If a state court considers ether (ETH) a security, it could prompt federal regulators to take action against a major crypto asset, said Tonya Evans, a professor at Penn State University Dickinson Law.
On Thursday, New York State Attorney General Letitia James sued KuCoin for allegedly violating the state’s securities laws by offering tokens — including ether — that meet the definition of securities without registering with the attorney general’s office.
One of those tokens included in the lawsuit is the Ethereum blockchain ether, the second largest cryptocurrency by market cap. Seychelles-based KuCoin is the fourth largest crypto exchange in the world, according to CoinMarketCap. data.
If the New York Attorney General prevails, defining ether as a security could have huge ramifications for the crypto world, Evans said on CoinDesk TV’s “First Mover” Friday. Whether it is seen as likely depends on the approach state and federal regulators take in identifying digital assets, but she said she did not see how ether could be considered a security.
“I’m still unpacking this file by Attorney General James, to really understand how security is defined under state law. It obviously very much mimics a Howey test from [U.S.] “A Supreme Court case, of course, but more often than not at the state level,” Evans said.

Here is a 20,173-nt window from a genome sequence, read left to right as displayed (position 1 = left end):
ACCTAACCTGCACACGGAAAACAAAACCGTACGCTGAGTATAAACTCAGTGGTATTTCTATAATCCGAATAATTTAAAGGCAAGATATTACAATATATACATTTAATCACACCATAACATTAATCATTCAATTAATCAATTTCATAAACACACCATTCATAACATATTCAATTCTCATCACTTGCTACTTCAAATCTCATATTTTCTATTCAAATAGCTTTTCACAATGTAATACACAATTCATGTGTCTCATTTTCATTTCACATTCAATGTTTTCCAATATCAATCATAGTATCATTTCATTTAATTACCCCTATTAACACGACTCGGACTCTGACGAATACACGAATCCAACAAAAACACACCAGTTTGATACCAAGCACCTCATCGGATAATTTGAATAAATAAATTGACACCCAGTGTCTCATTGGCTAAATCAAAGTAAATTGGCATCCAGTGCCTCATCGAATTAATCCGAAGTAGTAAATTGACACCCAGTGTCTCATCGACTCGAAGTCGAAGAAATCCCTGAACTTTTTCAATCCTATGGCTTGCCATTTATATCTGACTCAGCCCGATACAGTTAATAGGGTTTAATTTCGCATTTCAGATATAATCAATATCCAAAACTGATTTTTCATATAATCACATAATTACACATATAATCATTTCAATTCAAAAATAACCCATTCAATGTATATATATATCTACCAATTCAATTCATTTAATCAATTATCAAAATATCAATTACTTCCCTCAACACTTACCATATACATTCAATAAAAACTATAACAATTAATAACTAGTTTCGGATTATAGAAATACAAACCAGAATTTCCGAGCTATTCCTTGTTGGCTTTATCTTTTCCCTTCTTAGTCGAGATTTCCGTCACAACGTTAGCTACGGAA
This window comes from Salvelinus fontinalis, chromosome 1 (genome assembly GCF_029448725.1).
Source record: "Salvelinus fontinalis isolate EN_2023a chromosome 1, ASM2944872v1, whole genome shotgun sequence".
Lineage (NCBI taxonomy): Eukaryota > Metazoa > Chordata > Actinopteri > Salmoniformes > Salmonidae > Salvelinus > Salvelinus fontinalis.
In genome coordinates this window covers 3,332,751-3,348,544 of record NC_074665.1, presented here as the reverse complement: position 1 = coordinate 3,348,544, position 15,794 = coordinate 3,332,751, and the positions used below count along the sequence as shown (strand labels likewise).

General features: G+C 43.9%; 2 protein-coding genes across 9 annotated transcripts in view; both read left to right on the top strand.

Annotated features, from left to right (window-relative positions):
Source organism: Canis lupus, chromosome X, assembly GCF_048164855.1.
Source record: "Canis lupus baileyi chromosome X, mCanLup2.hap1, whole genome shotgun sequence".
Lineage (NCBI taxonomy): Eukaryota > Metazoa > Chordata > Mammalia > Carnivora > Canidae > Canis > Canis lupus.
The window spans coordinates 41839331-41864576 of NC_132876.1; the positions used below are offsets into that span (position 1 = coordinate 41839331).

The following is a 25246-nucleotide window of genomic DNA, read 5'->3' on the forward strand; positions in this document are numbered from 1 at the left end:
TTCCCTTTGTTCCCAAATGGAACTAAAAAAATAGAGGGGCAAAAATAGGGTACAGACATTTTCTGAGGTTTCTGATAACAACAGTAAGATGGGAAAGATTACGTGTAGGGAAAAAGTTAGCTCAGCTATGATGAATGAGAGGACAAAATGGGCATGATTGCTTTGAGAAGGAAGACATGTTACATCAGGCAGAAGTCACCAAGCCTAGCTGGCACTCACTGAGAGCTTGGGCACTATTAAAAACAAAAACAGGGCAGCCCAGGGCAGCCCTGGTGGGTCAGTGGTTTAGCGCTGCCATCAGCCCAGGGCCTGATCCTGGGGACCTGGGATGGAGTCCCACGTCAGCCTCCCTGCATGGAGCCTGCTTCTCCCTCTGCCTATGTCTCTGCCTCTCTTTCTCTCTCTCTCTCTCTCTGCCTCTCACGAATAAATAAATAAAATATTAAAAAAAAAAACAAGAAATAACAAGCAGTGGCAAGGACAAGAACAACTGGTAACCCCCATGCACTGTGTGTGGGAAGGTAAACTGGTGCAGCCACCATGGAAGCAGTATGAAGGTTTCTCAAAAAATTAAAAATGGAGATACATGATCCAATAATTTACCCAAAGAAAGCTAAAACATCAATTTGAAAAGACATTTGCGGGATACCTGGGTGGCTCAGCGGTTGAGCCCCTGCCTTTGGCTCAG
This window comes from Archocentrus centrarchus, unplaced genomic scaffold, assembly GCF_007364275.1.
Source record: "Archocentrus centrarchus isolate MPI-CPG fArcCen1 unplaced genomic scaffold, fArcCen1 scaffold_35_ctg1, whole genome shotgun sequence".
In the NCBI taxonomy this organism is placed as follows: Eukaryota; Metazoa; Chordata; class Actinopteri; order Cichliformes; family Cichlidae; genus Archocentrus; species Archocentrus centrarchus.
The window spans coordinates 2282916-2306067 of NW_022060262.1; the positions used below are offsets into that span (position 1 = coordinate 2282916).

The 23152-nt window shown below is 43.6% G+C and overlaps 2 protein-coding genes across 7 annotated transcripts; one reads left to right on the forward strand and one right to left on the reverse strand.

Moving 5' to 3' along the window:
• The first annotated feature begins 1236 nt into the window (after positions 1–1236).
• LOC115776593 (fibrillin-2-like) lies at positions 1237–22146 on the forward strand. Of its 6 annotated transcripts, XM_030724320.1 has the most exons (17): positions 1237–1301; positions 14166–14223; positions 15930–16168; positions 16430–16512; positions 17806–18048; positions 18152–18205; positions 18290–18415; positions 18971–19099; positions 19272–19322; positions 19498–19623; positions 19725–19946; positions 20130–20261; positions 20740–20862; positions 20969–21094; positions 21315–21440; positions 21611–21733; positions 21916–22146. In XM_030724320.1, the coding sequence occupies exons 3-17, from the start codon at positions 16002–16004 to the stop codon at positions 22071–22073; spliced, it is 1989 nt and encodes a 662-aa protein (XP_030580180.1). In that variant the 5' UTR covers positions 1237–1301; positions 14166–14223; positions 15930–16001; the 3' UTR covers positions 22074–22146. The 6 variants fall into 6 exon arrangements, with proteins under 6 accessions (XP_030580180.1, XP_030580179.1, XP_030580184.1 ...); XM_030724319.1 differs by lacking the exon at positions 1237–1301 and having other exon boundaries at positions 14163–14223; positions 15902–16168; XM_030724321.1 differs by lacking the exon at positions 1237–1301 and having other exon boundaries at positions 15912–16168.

Once there are “federal guidelines, rules, regulations, and laws that may get ahead of state law, a lot of times you’ll see things leak out of states and eventually implement them before [U.S. Supreme Court] to make the final decision. This is what we see often, she said, “in new and emerging asset classes and industries.
However, the US should be careful about alienating the cryptocurrency industry and forcing it out of the country because it will operate without US regulatory oversight to protect investors, she said.
“If we push this kind of ecosystem offshore, it’s going to be more and more difficult for lawmakers and regulators to actually get to the point of keeping this vibrant ecosystem in the United States with clear and specific rules,” Evans said.
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